Tuesday, 14 February 2017

What happens when it comes to an end?

Claire Burgess, Head of Research, Consultancy & Training
Twitter: @belles28

We often talk about how to find and interview for a nanny to join your family but we also need to talk about how you handle the situation when the time might come for your nanny to leave.

The process of a nanny leaving can be for many reasons and can be after a short or a long period of time. Regardless of any reasons we need to understand that the process needs to be handled with care and consideration for your children, your nanny and for you.

When you have a nanny, you invite them into your home and ask them to care for your most precious possessions, your children, whilst also making the nanny part of your home, family and general day to day life. You experience the highs and lows of raising children with them and you build a relationship with them that is unlike any other employee/employer situation.

There are many reasons for the employment of your nanny to come to an end, it can be the end of their contract, that your childcare needs have changed or that the nanny’s own circumstances are changing. As a worst case scenario there might have been  a breakdown in your relationship with your nanny leading to the employment coming to an end.

Regardless of the reason, and how you might feel about it, it is vital to recognise that your child(ren) will have built a relationship with your nanny, they will have shared times together and will have adapted to having that person in their life, just as you have. If your nanny is leaving in difficult circumstances, you need to ensure that this is not conveyed to your children, they do not need to be involved in the issues that might have arisen between you and your nanny. Work with your nanny to ensure that what’s happening does not have any negative impact on the child(ren).

We need to have empathy for our children in this situation. They may be asking questions which need to be answered, to help them feel safe and secure going forward. Your child(ren) might have lots of questions such as “is my nanny leaving because I did something bad?” “Does my nanny not like me anymore?” “Do mummy and daddy not like my nanny?”. Take time to sit down with your child(ren) and answer their questions, let them share their feelings and reassure them that everything is going to be ok. It is important that you maintain a positive approach when you are around your nanny and the child(ren) so that the child(ren) are not drawn into any issues that you might have with your nanny in relation to their employment.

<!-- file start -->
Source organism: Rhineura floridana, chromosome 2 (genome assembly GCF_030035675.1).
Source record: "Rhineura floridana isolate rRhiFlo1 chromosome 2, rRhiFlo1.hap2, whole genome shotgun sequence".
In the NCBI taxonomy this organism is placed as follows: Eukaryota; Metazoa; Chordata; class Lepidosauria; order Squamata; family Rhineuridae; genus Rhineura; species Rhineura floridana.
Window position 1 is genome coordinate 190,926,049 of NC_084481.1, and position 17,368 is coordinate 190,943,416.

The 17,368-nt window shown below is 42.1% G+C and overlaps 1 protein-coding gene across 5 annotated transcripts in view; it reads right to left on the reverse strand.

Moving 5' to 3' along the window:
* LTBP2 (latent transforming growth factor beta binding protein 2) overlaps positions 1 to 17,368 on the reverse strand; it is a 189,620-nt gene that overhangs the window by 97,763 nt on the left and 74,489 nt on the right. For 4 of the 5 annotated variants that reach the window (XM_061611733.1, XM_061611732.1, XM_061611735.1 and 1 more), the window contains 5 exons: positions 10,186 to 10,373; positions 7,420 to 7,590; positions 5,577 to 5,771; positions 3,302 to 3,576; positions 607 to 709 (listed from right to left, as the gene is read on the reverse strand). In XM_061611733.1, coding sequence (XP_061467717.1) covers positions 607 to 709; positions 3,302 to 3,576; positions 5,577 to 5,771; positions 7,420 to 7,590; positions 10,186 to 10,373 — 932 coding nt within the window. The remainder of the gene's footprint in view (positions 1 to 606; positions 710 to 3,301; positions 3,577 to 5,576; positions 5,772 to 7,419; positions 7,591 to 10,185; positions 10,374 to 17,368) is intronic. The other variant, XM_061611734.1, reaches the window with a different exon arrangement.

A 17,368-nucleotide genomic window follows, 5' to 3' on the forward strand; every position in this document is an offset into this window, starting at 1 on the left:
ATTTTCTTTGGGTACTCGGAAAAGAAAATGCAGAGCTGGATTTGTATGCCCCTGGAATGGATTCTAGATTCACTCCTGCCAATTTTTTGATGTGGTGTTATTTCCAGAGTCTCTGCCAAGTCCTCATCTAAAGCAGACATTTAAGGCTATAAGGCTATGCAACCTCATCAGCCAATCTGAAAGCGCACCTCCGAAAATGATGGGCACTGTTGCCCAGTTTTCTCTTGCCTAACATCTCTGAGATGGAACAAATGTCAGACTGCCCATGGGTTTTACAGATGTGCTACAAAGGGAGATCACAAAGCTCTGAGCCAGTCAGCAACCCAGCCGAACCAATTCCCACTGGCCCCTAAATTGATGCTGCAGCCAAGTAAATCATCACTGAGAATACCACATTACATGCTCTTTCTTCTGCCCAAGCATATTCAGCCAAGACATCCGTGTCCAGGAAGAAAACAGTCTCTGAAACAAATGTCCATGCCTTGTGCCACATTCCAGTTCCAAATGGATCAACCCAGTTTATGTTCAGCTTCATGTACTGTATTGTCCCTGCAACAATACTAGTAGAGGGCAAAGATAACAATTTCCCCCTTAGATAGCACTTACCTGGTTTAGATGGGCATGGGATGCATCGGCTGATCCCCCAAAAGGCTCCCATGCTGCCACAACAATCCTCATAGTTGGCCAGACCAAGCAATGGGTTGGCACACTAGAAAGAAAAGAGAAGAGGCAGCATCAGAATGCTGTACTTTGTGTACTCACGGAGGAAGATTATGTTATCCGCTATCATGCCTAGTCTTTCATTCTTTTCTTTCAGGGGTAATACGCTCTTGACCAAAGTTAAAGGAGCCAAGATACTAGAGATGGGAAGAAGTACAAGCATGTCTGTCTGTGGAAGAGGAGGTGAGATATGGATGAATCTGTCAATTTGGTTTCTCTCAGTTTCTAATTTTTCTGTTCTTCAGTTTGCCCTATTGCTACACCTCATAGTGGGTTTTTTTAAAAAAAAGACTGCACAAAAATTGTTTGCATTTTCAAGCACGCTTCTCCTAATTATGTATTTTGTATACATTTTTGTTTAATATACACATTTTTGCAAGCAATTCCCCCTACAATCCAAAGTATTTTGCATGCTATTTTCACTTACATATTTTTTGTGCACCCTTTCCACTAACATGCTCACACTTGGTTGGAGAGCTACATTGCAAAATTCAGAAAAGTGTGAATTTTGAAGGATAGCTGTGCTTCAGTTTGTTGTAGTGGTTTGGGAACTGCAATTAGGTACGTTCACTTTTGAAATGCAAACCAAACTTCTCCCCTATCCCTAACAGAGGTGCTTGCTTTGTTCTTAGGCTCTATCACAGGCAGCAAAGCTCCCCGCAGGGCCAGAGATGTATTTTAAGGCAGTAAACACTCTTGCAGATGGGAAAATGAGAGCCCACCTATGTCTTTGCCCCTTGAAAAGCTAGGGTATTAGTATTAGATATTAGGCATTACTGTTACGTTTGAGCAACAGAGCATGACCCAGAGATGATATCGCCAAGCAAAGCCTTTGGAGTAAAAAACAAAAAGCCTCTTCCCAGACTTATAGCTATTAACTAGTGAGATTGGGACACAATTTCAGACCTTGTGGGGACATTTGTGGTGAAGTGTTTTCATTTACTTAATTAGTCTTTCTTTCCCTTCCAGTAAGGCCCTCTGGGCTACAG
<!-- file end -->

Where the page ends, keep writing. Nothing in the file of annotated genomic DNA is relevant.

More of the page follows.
However you feel, always give your nanny and child(ren) time to say goodbye, this is really important for both parties to put closure to the relationship that they will have shared. We need to make sure that we respect their emotions at this time and appreciate that they will want to work through how they might be feeling about the situation. 

As we mentioned earlier, the nanny and employer relationship is unlike any other employment situation and, when it comes to leaving a position, it can be very difficult for the nanny to come to this decision. As an employer, try not to take a nanny leaving personally; if your nanny has made the decision to move on you, need to remember that it is natural for people to move on from their jobs. You need to feel positive that you have had this person in your children’s life and that you make sure you manage the situation keeping your children and their wellbeing at the front of your mind.